Revamped ‘bottle bill’ with reduced deposit tax filed for 2020 session

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By John Haughey
The Center Square
August 10, 2019

State Sen. Kevin Rader has again submitted his proposed “Florida Beverage Container Deposit Act” seeking to make Florida the nation’s 11th state to impose a refundable tax on recyclable cans and bottles beginning in 2021.

Rader, D-Boca Raton, and fellow South Florida Democrat, Rep. Richard Stark of Weston, sponsored similar legislation last year in both chambers but neither gained traction in committees.

The 2019 bill would have required consumers to pay a 20- to 30-cent tax – which would be the highest in the nation – on glass, aluminum, steel, “bimetal,” or plastic, including polyethylene terephthalate, high-density polyethylene, “and all other plastic types and grades” beverage containers holding between 6 fluid ounces and 1 gallon.

Rader’s 2020 version would reduce that tax to 5 cents for each beverage container between 6-25 fluid ounces and 10 cents for each container between 25 fluid ounces and 1 gallon.

Consumers can get that upfront tax back when they bring the empty containers back to grocery stores and “redemption” centers.

Recyclers would get “a handling fee in an amount equal to at least 20 percent” of the deposit tax.

According to the Container Recycling Institute (CRI), recycling of glass and plastic bottles and aluminum cans is significantly higher in states that require consumers to pay a deposit for packaging – essentially, an upfront refundable tax – that they can get back when they bring the containers to recycling sites.

In some of those states, according to the institute, “recycling rates are twice as high as those without these laws.”

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For example, according to CRI, after imposing a 10-cent deposit in 2000, Michigan saw a 95 percent return rate of bottles and cans. In 2008, the state returned over $407 million in deposits.

Rader’s proposed Senate Bill 50 seeks to provide that “financial incentive” to reduce litter and encourage Floridians to recycle.

“Roadside litter presents an obstacle to promoting tourism,” the state’s largest industry, and “reducing the amount of roadside litter improves the quality of life for the residents of this state,” the bill states.

In 2008, the Florida Legislature enacted HB 7135, which established a statewide recycling goal of 75 percent by 2020.

According to the Florida Department of Environmental Protection’s Division of Solid Waste Management, in 2017 more than 23 million tons of materials, not only cans and bottles, were recycled for an estimated recycling rate of 52 percent.

The bill, which would go into effect on July 1, 2021, spells out regulations for “reverse vending machines,” requirements for beverage distributors, necessary certifications for recyclers operating “redemption centers” and would mandate that “each deposit beverage container sold or offered for sale in this state must be clearly identified by a stamp, label, or other mark securely affixed to or printed on the deposit beverage container which bears the word ‘Florida’ or the letters ‘FL.’”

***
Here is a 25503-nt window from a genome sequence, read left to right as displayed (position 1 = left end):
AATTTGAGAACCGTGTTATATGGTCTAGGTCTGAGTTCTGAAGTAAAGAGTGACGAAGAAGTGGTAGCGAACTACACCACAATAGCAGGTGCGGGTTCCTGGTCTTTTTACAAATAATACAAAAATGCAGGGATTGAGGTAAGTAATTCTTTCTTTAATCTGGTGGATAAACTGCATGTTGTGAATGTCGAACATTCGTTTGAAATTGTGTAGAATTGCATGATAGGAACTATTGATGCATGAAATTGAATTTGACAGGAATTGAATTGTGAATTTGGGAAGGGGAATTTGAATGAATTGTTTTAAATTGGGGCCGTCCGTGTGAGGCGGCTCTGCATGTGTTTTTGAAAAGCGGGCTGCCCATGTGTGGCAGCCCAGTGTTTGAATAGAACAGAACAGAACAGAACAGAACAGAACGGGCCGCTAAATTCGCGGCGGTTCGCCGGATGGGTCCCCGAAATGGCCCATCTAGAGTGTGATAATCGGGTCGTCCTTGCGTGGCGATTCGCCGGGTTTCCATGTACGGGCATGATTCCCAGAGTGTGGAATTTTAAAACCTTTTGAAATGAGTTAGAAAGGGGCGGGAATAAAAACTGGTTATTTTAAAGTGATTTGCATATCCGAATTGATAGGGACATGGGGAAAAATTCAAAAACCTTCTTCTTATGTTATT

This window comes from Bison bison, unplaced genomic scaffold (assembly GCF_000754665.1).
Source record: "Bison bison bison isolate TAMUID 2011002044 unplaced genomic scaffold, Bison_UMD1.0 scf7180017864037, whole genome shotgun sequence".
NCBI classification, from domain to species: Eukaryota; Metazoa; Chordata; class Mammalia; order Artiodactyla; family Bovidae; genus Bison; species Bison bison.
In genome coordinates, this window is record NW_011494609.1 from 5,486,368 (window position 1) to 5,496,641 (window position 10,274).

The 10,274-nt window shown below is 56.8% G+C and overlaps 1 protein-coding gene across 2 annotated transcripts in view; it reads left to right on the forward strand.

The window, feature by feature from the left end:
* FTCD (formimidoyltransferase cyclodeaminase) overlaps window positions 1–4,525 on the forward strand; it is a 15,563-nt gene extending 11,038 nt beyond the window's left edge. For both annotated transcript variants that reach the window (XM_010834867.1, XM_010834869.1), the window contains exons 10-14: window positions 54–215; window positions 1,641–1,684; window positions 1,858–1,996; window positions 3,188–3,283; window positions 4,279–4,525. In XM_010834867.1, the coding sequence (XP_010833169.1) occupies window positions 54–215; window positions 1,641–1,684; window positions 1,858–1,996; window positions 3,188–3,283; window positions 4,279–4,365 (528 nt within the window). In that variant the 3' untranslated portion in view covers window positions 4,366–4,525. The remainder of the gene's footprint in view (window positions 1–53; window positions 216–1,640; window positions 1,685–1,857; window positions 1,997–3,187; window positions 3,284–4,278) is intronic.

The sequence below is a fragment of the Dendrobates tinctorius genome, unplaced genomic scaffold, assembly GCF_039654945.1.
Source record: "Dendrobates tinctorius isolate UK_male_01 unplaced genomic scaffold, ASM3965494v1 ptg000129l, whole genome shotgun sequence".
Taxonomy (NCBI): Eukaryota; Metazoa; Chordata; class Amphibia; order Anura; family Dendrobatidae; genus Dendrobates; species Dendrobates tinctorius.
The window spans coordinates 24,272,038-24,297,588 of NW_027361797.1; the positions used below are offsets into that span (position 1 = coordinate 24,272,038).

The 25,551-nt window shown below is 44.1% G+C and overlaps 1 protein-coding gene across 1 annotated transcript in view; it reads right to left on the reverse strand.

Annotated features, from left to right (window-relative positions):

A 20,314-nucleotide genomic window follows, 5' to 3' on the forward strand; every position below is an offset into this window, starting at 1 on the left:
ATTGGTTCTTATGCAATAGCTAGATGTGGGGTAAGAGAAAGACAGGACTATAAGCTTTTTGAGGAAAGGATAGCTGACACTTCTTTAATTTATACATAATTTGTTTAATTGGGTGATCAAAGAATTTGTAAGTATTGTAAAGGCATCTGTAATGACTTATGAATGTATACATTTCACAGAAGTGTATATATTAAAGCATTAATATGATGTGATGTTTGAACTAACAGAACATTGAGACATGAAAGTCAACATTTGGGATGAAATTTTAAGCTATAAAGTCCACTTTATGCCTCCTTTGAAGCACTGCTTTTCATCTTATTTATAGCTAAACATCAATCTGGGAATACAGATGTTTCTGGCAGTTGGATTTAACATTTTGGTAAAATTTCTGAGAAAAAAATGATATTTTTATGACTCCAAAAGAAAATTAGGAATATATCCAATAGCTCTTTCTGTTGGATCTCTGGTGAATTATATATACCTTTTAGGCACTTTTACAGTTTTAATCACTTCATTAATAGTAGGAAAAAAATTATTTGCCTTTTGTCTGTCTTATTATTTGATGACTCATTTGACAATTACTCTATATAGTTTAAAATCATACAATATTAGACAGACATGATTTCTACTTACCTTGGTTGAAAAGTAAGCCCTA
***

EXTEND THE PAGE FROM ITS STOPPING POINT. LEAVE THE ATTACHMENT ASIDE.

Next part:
SB 50 also stipulates that any “person, dealer, distributor, or redemption center” that anyone who tries to claim a tax refund for 24 bottles or cans that they “know, or has reason to know, were not originally sold in this state” could be subject to “a noncriminal infraction, punishable by a civil penalty of $100.”

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The bill also imposes state preemption by prohibiting municipalities from creating their own recycling requirements and fees.

As with the 2019 version and other attempts in the past, the Florida Beverage Container Deposit Act is unlikely to be adopted by the Republican-controlled Legislature.

Last year’s bill was opposed by a range of businesses, particularly beverage distributors, who claim the bill would impose time-consuming and costly regulations on their industry and would be under to consumers who recycle.

SB 50 is the sixth bill Rader has pre-filed for the 2020 legislative session, including SB 40, a measure seeking to ban carryout plastic bags and straws, and SB 112, a proposal for a “relocation study” to move the state capital from Tallahassee to a more “centralized” city.

Rader’s six bills are among 52 prospective Senate bills and eight House bills that have been pre-filed since Aug. 1 for the 2020 session, which convenes Jan. 14 with preliminary committee reviews beginning in September.

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2 Responses to Revamped ‘bottle bill’ with reduced deposit tax filed for 2020 session

  1. banjoman150gmailcom says:

    whereas the recycling effort of the city has been a failure to turn a profit of any sort, this being enacted will surely collapse the city-wide recycling service. The recycling centers depend upon these bottles and cans. They make up the majority of the materials that can actually be recycled. Taking these away from the city’s efforts will kill the program.
    Besides that serious concern, adding higher costs to the supply chain across the board, in processing, in returning the items, in management, etc,

  2. terry jones says:

    having been involved in retail convenience & liquor stores business ——–returns to retail stores is a bad idea——they have no space —containers too often have discarded cig butts etc. sticky roach magnets—unsanitary—take employees away from conducting the business—–designated return ‘centers’ do work in other states

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